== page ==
Goju Ryu celebrates 25 years in business


Richard and Cindy Long have overcome personal tragedy to succeed in business and build a network of devoted friends and fans, as well as amass an impressive number of trophies for their karate students.

Janis Marston-News-Bulletin photo: Richard and Cindy Long have marked a quarter of a century of teaching karate at the Belen Goju Ryu Karate. The Longs stand before a memorial for their daughter along a wall of the dojo.

The Longs own the Belen Goju Ryu Karate dojo at the corner of First Street and Becker Avenue. It’s hard to miss, with the big black-on-white clenched fist and big Chinese glyphs.

May is a special month for them. He had a birthday on the 14th, she on the 16th and, all month long, they celebrated 25 years of business.

In that time, 58 of their students have achieved black belts, a rank in skill and discipline that takes from six to 11 years to earn. They also have brought 29 major karate tournaments to Belen, awarded $18,000 in scholarships, raised $32,000 for the Muscular Dystrophy Association and, this year, contributed nearly $1,150 to the Belen Area Food Pantry.

Their story is about focus and dedication. It has taken them to the top of their discipline, including national and world championships and, for 12 years, representing New Mexico in the United States Karate Alliance.

Two Navy brats, moving all over the world, they ended up high school sweethearts in Key West, Fla. She was a beach bunny and competitive swimmer. He lettered in all varsity team sports. They married when they were 17 and, in 1978, came to Belen.

Settling down was important to Cindy. Richard quickly became finance manager at a Pontiac dealership. After seven years, when she knew they weren’t moving, they started a family. Little did they know this was to change their lives forever.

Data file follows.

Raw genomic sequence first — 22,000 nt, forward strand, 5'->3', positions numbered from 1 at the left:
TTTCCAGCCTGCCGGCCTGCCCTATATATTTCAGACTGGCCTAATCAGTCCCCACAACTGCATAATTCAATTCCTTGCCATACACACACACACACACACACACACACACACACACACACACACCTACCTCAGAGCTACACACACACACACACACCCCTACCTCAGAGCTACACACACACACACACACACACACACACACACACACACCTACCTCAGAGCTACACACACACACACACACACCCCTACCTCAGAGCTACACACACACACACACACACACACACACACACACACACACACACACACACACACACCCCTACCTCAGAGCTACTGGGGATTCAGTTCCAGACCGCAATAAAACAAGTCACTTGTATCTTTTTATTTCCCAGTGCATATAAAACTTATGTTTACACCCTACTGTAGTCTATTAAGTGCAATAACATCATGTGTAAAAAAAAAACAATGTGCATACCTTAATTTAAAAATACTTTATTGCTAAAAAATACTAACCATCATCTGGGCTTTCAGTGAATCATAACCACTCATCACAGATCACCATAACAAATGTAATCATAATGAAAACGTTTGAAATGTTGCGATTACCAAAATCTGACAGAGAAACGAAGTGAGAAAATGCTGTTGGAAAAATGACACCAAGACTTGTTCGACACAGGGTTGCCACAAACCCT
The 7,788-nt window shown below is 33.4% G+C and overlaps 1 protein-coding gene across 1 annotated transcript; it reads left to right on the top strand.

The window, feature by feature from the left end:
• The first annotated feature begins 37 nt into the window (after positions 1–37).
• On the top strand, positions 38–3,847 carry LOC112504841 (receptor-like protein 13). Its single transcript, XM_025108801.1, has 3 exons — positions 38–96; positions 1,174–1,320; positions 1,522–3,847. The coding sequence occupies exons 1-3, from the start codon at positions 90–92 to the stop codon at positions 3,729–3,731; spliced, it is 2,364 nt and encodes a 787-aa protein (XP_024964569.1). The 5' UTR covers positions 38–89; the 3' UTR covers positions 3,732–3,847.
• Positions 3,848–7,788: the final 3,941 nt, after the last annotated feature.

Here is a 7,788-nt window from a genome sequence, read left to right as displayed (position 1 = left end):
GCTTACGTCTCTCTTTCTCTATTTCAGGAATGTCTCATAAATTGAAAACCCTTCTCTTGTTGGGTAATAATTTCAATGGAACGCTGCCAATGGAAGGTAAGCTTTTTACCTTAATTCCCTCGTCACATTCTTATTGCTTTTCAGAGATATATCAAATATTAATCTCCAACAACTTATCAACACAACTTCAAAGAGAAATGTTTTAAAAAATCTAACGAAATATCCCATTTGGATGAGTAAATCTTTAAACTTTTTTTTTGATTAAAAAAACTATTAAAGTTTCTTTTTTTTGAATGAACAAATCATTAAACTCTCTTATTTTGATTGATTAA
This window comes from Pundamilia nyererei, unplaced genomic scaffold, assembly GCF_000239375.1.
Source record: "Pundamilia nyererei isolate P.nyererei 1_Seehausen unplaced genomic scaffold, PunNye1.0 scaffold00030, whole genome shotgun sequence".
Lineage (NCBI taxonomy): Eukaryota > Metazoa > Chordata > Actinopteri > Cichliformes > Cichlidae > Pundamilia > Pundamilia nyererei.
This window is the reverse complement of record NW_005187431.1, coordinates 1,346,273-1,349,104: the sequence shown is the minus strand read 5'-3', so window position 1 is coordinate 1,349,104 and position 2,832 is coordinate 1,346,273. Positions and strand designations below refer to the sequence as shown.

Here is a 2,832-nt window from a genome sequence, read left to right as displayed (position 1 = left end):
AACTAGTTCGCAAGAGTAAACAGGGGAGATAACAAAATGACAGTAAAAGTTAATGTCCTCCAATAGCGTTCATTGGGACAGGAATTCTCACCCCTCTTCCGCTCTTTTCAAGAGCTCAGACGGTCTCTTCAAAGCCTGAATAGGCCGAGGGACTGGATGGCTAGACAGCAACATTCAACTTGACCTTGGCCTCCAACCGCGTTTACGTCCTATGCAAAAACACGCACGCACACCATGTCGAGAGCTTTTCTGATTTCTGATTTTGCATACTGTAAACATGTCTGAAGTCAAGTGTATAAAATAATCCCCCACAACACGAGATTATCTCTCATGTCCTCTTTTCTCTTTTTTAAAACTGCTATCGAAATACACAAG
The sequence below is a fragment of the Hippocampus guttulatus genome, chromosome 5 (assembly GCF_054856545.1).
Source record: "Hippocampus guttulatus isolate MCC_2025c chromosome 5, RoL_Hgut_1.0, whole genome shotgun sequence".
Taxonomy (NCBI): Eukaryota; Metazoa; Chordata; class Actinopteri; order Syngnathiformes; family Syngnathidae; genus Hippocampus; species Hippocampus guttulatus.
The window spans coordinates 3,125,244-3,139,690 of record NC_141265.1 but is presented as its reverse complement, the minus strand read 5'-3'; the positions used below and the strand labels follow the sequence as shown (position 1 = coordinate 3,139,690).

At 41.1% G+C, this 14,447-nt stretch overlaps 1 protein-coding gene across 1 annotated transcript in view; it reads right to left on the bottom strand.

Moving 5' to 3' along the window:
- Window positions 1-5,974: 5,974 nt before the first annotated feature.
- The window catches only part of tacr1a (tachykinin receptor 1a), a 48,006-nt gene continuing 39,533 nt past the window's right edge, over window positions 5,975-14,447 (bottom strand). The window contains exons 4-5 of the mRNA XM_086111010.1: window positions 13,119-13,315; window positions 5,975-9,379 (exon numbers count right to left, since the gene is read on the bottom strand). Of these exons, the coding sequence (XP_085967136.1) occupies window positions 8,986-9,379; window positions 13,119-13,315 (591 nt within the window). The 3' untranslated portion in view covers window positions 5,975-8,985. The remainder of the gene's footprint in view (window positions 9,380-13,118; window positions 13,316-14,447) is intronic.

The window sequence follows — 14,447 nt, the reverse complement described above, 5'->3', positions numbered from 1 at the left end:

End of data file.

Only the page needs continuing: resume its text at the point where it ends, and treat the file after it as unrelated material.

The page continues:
Their son, Michael, was 3 1/2 and wild about “The Karate Kid” and TV’s “Ninja Turtles.” Cindy took her little boy to a Tai Kwan Do class and watched. When she returned, the teacher invited her to join the class.

Within a month, the entire family — mother, father, son and daughter — was training together. That was in 1985.

By 1988, their commitment to martial arts was sealed. Karate replaced Tai Kwan Do and, as instructors, they established the business, Goju Ryu, which means “Hard/Soft” in Chinese.

In 1991, they moved to their current location. Awards, certificates and newspaper clippings, many yellowed with age, fill the walls of the dojo, or training hall, along with autographed photos, artwork and motivational statements.

“The more you sweat in peace. The less you bleed in war,” hangs on the wall opposite a section devoted to the memory of their daughter, Air Force Capt. Tamara Long Archuleta, a helicopter pilot who died in 2003 on a rescue mission in Afghanistan.

Trophies are everywhere. One is 7 feet tall; more stand on a shelf like a platoon of soldiers at attention.

“Block soft. Think big. Hit Hard” reads like a mantra. The advance-retreat of karate suit the Longs. “It’s like a dance,” Cindy says. “It’s beautiful … graceful — but has a deadly technique.”

Students come from Albuquerque and beyond. Richard talks about one woman who drives 89 miles to Belen, one way, to come to the dojo. She fell and broke her arm. Doctors put a steel plate in her wrist. Two days later, she was back in class.

They’re teaching children of the children they first trained.

“Now we have a third generation coming,” Cindy says.

They want to take karate for many reasons.

“Some of the small kids walk around with all this energy. They think karate’s cool,” she says.

Others come because they’re picked on at school or maybe have discipline problems. Others want to learn self-defense; some just want to get in shape.

Body, mind and spirit are the tenets. “Karate builds self-esteem, confidence. It’s empowering,” she says, with a swift kick for emphasis.

Of changes they witnessed over the years, Richard says, they used to be harder on their students.

“We were a lot more physical when we were younger. We learned that’s not necessarily a good thing.

“Now we start slower and make (the students) stronger,” he continues. “We’ve become wiser.”